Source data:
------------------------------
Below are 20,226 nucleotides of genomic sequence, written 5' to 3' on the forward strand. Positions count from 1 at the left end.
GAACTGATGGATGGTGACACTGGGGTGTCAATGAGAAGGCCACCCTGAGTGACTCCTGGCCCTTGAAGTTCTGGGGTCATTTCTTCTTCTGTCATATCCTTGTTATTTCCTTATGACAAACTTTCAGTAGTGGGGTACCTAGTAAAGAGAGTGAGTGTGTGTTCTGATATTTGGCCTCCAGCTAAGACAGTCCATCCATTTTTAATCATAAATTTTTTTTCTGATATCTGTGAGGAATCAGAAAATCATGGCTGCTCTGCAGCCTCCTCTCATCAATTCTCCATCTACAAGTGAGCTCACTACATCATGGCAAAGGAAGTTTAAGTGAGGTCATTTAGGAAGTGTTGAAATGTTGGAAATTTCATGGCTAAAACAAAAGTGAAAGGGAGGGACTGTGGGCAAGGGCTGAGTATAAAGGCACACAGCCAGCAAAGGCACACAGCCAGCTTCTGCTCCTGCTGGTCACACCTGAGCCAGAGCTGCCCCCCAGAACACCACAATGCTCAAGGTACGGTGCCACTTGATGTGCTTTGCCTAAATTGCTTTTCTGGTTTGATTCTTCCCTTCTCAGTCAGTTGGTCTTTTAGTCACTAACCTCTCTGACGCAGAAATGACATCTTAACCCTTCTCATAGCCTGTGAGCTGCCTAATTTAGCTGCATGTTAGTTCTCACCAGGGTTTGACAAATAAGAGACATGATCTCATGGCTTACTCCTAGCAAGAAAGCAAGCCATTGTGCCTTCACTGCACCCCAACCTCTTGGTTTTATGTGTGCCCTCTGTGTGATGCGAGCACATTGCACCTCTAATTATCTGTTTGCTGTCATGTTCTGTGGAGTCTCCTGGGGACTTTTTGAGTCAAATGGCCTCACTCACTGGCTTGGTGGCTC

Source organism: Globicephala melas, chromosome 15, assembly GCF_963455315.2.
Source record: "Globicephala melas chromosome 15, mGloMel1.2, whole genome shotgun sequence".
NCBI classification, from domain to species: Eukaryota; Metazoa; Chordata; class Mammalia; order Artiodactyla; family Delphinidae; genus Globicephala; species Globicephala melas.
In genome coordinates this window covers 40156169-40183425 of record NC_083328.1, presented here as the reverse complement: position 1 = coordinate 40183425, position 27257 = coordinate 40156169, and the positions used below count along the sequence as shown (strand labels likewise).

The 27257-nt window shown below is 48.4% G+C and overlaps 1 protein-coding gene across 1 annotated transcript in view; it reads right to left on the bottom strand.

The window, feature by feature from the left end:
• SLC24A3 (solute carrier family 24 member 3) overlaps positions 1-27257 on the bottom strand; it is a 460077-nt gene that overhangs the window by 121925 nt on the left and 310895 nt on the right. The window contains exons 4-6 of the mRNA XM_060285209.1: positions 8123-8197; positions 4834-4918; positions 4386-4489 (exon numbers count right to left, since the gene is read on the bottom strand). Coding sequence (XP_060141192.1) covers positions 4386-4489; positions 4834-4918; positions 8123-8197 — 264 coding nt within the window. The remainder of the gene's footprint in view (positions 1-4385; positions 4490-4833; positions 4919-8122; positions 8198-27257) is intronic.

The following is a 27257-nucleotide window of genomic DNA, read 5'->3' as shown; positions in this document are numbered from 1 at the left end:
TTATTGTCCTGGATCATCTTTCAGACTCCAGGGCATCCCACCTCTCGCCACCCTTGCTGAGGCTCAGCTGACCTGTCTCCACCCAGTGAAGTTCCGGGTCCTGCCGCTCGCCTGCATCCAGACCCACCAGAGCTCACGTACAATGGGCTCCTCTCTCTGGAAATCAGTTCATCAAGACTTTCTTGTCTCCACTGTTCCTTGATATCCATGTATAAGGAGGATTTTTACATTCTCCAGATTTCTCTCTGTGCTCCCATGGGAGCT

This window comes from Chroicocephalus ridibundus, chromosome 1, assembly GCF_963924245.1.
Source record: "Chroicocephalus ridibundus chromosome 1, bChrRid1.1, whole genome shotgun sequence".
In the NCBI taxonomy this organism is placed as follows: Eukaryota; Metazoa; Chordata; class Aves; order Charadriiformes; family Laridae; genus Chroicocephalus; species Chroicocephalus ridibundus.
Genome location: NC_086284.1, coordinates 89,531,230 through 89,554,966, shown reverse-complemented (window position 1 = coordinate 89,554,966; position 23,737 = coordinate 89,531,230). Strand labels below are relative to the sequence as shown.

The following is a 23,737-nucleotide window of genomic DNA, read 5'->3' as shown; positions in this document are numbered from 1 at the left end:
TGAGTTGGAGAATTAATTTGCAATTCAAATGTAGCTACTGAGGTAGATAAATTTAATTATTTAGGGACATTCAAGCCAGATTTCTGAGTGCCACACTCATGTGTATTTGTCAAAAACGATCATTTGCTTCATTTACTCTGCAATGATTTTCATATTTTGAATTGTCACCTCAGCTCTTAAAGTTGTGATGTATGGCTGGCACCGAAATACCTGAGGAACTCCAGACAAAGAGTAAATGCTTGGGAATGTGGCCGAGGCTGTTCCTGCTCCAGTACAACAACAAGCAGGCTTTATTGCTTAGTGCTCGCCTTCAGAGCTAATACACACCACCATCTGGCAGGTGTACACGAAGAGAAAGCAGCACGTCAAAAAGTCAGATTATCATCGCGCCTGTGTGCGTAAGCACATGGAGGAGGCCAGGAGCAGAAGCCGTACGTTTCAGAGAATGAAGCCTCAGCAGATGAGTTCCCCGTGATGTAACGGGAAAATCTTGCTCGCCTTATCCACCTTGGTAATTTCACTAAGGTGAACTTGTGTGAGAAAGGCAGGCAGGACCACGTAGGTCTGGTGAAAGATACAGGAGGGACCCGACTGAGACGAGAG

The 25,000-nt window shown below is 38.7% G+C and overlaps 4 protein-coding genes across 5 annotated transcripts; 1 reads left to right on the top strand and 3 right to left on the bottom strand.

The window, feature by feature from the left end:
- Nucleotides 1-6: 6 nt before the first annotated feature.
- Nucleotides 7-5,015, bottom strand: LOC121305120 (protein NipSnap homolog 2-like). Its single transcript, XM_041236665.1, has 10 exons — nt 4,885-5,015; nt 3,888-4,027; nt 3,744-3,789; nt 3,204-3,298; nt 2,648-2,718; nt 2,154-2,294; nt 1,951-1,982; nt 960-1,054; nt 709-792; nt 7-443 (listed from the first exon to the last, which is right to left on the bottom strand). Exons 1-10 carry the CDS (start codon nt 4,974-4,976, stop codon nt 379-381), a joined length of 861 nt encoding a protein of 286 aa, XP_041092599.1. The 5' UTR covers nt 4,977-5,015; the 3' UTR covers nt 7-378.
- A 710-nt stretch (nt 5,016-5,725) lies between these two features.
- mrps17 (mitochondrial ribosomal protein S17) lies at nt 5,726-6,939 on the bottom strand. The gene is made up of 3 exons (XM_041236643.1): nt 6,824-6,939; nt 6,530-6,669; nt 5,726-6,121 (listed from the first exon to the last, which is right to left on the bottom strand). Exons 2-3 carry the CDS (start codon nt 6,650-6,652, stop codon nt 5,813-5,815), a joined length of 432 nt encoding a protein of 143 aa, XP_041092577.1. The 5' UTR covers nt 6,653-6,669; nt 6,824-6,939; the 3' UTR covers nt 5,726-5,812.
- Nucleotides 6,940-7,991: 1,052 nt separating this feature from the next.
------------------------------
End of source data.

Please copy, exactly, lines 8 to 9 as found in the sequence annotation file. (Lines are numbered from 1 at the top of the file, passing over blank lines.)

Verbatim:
The window, feature by feature from the left end:
• SLC24A3 (solute carrier family 24 member 3) overlaps positions 1-27257 on the bottom strand; it is a 460077-nt gene that overhangs the window by 121925 nt on the left and 310895 nt on the right. The window contains exons 4-6 of the mRNA XM_060285209.1: positions 8123-8197; positions 4834-4918; positions 4386-4489 (exon numbers count right to left, since the gene is read on the bottom strand). Coding sequence (XP_060141192.1) covers positions 4386-4489; positions 4834-4918; positions 8123-8197 — 264 coding nt within the window. The remainder of the gene's footprint in view (positions 1-4385; positions 4490-4833; positions 4919-8122; positions 8198-27257) is intronic.